About Deadwood History

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In 1930 pioneer businessman W.E. Adams founded the Adams Museum in Deadwood, with the purpose of preserving and displaying the history of the Black Hills. He donated the building to the City of Deadwood.

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The Days of '76 celebration began in 1924 as a way to honor Deadwood’s first pioneers - the prospectors, miners, muleskinners, and madams who poured into the Black Hills in 1876 to settle the gold-filled gulches of Dakota Territory. Since then, the Days of '76 has grown into a legendary annual event with a historic parade and an award-winning PRCA rodeo.

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Built in 1892, the Queen Anne-style home is well-known for its oak interiors, hand-painted canvas wall coverings, stained-glass windows, thoroughly modern 19th century plumbing, electricity, telephone service, and original furnishings.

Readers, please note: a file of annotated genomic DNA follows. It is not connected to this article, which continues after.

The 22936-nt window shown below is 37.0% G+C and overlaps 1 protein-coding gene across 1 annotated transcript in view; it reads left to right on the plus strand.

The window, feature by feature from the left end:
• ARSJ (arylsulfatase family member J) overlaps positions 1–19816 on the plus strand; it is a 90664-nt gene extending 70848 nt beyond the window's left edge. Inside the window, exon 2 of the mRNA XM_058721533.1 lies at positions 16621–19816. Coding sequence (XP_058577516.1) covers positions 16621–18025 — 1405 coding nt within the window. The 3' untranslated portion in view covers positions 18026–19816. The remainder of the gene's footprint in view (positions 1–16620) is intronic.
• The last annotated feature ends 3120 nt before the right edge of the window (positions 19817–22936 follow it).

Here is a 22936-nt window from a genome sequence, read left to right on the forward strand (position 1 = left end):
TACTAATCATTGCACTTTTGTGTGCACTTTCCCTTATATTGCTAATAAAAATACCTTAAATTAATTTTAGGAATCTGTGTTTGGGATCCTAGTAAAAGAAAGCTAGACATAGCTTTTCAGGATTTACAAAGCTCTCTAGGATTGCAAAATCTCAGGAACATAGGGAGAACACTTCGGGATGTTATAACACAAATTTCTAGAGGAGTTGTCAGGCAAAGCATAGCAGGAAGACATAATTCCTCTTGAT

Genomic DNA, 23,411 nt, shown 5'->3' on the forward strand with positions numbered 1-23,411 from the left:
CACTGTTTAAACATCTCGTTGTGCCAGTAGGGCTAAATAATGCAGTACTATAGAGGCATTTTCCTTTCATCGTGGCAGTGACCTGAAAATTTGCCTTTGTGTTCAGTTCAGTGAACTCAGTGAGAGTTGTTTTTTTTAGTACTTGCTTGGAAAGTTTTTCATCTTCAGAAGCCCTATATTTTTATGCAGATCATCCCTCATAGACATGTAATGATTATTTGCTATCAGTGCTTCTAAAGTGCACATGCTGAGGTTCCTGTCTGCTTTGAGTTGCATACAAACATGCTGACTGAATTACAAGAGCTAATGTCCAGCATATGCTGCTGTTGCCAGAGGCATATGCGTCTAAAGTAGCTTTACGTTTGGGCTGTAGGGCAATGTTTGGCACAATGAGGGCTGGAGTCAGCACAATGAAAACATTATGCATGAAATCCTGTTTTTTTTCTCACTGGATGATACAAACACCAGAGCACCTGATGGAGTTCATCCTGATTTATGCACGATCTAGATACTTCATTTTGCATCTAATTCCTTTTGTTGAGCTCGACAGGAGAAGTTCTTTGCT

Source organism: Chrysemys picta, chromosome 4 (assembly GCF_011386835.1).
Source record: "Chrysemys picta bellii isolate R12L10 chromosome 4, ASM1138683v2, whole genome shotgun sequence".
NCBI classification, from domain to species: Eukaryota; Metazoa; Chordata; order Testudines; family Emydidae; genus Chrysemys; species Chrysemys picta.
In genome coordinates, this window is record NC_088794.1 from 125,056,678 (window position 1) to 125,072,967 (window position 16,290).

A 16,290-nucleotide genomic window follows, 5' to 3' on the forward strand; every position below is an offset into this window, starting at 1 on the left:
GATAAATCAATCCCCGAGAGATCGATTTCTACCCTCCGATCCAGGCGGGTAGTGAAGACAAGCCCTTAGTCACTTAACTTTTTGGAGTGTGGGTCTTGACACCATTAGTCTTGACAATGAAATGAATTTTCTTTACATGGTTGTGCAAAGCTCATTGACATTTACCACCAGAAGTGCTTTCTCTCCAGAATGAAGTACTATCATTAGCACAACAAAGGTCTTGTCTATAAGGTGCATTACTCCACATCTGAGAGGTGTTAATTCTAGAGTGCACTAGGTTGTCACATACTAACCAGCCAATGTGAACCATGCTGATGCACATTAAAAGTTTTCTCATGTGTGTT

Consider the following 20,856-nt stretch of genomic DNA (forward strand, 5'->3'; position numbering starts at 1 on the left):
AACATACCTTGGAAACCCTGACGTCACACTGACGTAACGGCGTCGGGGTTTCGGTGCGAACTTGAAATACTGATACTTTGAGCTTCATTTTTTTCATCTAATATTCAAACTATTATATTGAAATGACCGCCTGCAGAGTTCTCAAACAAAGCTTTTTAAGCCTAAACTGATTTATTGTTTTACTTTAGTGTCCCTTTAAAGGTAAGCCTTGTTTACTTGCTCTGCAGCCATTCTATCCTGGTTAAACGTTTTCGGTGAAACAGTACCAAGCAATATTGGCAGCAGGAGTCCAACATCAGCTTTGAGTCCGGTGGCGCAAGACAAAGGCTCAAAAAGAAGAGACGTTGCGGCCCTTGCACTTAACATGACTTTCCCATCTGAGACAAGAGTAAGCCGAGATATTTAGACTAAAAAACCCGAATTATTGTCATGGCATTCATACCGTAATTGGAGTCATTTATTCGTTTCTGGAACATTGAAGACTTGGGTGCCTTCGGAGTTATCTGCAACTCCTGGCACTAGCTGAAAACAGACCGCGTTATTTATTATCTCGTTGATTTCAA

The Homestake Adams Research and Cultural Center (HARCC) houses, preserves, and provides public access to one of the nation’s largest collection of Black Hills archival materials. Dating from the 1870s to the present, these materials provide the visitor with a better understanding and appreciation of the people, places, and events that shaped the unique history of the Black Hills. The extensive collection includes historic photographs, maps, legal correspondence and documents, personal diaries and journals, gold exploration and production reports, business ledgers and records, and many other interesting historic materials. The HARCC also hosts a variety of diverse educational, entertaining, and engaging events for people of all ages.